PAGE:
For more information, interviews, or to review the book, please contact the author at:

Veronica Janus

If you would like a chance to win a free copy of this moving story, please read the details below:

1) You must be a follower of The Book Connection in order to win.

2) Your first comment should indicate you are a follower and why you would like to win a copy of the book. Be sure to include your email address. You can't win without one.

3) Bonus Entry: Friend me on Facebook (+1). Leave a comment here to let me know.

4) Bonus Entry: Follow me on Twitter (+1). Leave a comment here to let me know.

5) Tweet this giveaway  (can be done once a day for +1 each day). Leave a comment with a link to your tweet.

6) Blog about this giveaway (+3). Leave a link to your blog post here.

7) All entries must be made as separate comments.

8) Winner must be 18 or over and reside within the United States.

Deadline to enter is 11:59 PM Eastern on Sunday, September 11, 2011. Only those following the rules of this contest are eligible to win. Book will be shipped directly to the winner by the author or her representative. The Book Connection is not responsible for lost or damaged goods.

Thursday, August 25, 2011

Book Review: The Autobiography of Mrs. Tom Thumb by Melanie Benjamin

A fascinating story of one of the world's most famous "little people" is what you'll find in The Autobiography of Mrs. Tom Thumb: A Novel.

Mercy Lavinia (Vinnie) Warren Bump was only 32 inches tall, but she led a big life. Born during a time when a women of her size would have been hidden away to be cared for by her family, Lavinia desired more. As a descendent of families that had come over on the Mayflower, she was determined not to let her small stature define her.

She became a school teacher at the age of 16, where many of her students were larger than she. Of firm resolve and sound mind, her students admired and respected her. A visit from a cousin would give her life new direction. Lavinia began performing on a Mississippi showboat until the Civil War put an end to that career. It would be her letter to P.T. Barnum and meeting Charles Stratton (General Tom Thumb) that would catapult Mercy Lavinia Warren Bump to superstar status and bring her fame and fortune.

When Melanie Benjamin toured with Alice I Have Been in 2010, I couldn't work a review into my schedule. The book received so many rave reviews that I kicked myself for months. When I heard she was touring with her latest release, The Autobiography of Mrs. Tom Thumb, I knew I couldn't miss out again. Now I know why so many people loved her first historical novel.

In The Autobiography of Mrs. Tom Thumb, Benjamin has blended historical details, with research from biographies and personal essays, and her insights into the life of Vinnie to provide a fascinating story that will draw the reader in from the very first page.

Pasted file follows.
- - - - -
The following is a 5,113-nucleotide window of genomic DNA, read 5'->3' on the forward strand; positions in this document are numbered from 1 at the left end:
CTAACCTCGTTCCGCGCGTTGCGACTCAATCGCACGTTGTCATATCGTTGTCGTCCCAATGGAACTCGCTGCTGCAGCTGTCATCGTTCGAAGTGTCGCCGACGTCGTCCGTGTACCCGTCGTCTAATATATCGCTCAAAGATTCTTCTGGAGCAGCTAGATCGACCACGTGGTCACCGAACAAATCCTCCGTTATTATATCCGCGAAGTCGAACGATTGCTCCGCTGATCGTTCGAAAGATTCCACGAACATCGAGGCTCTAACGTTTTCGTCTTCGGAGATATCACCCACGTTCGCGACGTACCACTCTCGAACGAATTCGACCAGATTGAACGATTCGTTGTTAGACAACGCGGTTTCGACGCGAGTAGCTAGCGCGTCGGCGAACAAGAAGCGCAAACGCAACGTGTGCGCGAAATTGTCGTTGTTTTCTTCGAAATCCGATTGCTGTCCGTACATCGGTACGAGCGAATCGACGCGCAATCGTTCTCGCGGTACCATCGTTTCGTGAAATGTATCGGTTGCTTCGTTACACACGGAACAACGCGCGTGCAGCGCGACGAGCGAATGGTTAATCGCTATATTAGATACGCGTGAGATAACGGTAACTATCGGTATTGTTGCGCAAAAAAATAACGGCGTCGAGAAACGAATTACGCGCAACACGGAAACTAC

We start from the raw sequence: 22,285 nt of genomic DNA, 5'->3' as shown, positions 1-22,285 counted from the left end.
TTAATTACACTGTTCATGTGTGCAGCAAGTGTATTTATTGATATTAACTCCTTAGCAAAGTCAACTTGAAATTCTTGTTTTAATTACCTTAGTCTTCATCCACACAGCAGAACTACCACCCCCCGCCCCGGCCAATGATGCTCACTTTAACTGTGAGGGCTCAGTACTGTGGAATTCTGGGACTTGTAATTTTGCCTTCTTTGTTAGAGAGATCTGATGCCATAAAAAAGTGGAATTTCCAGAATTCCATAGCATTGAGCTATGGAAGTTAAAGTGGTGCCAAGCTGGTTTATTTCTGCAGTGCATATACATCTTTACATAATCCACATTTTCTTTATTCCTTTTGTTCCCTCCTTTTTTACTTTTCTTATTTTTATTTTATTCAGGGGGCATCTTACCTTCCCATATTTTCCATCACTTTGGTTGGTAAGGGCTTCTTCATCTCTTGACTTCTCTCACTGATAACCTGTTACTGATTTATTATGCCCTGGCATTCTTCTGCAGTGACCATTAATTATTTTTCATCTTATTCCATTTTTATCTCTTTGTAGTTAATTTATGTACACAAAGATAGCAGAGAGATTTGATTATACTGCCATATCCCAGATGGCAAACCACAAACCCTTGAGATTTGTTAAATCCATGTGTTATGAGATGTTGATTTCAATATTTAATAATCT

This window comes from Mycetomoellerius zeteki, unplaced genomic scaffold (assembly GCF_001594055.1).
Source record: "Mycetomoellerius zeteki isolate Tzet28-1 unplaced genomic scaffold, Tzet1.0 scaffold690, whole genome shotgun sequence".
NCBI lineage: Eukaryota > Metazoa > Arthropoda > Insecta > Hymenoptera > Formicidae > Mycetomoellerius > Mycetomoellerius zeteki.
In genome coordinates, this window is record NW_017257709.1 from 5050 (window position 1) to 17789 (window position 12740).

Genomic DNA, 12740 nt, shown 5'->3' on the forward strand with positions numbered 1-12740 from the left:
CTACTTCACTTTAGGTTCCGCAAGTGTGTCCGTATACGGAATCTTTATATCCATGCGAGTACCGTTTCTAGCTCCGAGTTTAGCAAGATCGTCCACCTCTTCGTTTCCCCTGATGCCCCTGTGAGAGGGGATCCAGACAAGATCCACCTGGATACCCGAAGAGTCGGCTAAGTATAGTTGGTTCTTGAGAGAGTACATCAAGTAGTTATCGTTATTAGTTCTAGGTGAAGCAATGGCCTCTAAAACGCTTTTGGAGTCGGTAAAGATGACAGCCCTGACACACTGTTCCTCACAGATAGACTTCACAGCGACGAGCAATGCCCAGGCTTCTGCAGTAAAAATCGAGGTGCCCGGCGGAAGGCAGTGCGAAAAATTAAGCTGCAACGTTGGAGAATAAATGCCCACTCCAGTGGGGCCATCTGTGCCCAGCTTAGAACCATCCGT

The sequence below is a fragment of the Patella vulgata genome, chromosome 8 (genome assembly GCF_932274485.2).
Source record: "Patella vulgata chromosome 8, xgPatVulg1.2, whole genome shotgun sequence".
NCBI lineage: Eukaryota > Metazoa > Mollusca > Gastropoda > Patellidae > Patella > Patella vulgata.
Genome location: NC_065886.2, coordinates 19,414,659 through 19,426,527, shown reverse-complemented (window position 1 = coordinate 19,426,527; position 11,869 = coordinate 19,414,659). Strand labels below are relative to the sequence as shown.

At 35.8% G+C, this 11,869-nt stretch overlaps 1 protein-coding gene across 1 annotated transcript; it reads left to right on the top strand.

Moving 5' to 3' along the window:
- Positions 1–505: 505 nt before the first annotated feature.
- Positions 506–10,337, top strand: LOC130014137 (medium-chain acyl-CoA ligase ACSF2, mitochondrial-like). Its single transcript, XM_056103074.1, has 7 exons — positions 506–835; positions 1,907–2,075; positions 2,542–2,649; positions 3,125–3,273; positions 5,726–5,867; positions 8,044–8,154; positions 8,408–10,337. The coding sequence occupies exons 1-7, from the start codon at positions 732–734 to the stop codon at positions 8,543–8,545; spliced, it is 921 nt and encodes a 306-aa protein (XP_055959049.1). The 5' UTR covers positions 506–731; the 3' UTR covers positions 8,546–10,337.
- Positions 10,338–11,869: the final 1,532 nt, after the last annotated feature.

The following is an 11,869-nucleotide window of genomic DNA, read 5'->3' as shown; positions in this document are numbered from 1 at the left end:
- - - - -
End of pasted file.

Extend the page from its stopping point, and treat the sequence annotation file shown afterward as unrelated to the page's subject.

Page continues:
I have to admit to not knowing much about Vinnie until now, but reading this book has made me want to learn more. Benjamin portrays Vinnie as an intelligent woman determined not to let her size become an excuse or an obstacle to her leading the life she desires. The author delves deeply into Vinnie's psyche and emotions (something Benjamin says was lacking in anything Vinnie had written), so that the reader is totally captivated by her story.

As a lover of history, I appreciated the historical blurbs that began each chapter. These give the reader a sense for where the country was and what America was experiencing during certain points in Vinnie's life. I feel this was very important, especially for a book such as this, because Vinnie lived during an important time in America. The pioneering life was ending; the country was divided by war for years; the railroad companies were working to connect the east and west coasts; and Vinnie got to be a part of all this in some way or another.

Another thing I appreciate about Benjamin's portrayal is Vinnie's dedication to her younger sister, Minnie, who would end up leaving home and traveling with her sister and brother-in-law, along with another dwarf, Commodore Nutt and performing as the most famous quartet in the world. The two sisters were close, and the author truly brought that to life within the book's pages.

Mercy Lavinia Warren Bump Stratton led a much more glamorous life than expected. The Autobiography of Mrs. Tom Thumb creates a believable, engaging portrayal of many of those years. Benjamin is definitely an author I've added to my favorites list. I can't wait to see what she comes up with next!

Title: The Autobiography of Mrs. Tom Thumb
Author: Melanie Benjamin
Publisher: Delacorte Press
ISBN-10: 0385344155
ISBN-13: 978-0385344159
SRP:  $25.00 (hardcover)

Also available in electronic format and as an audio book.

The publisher paid me to promote this book through a virtual book tour with Pump Up Your Book. That fee did not include a review. This review contains my honest opinions, for which I received no monetary compensation.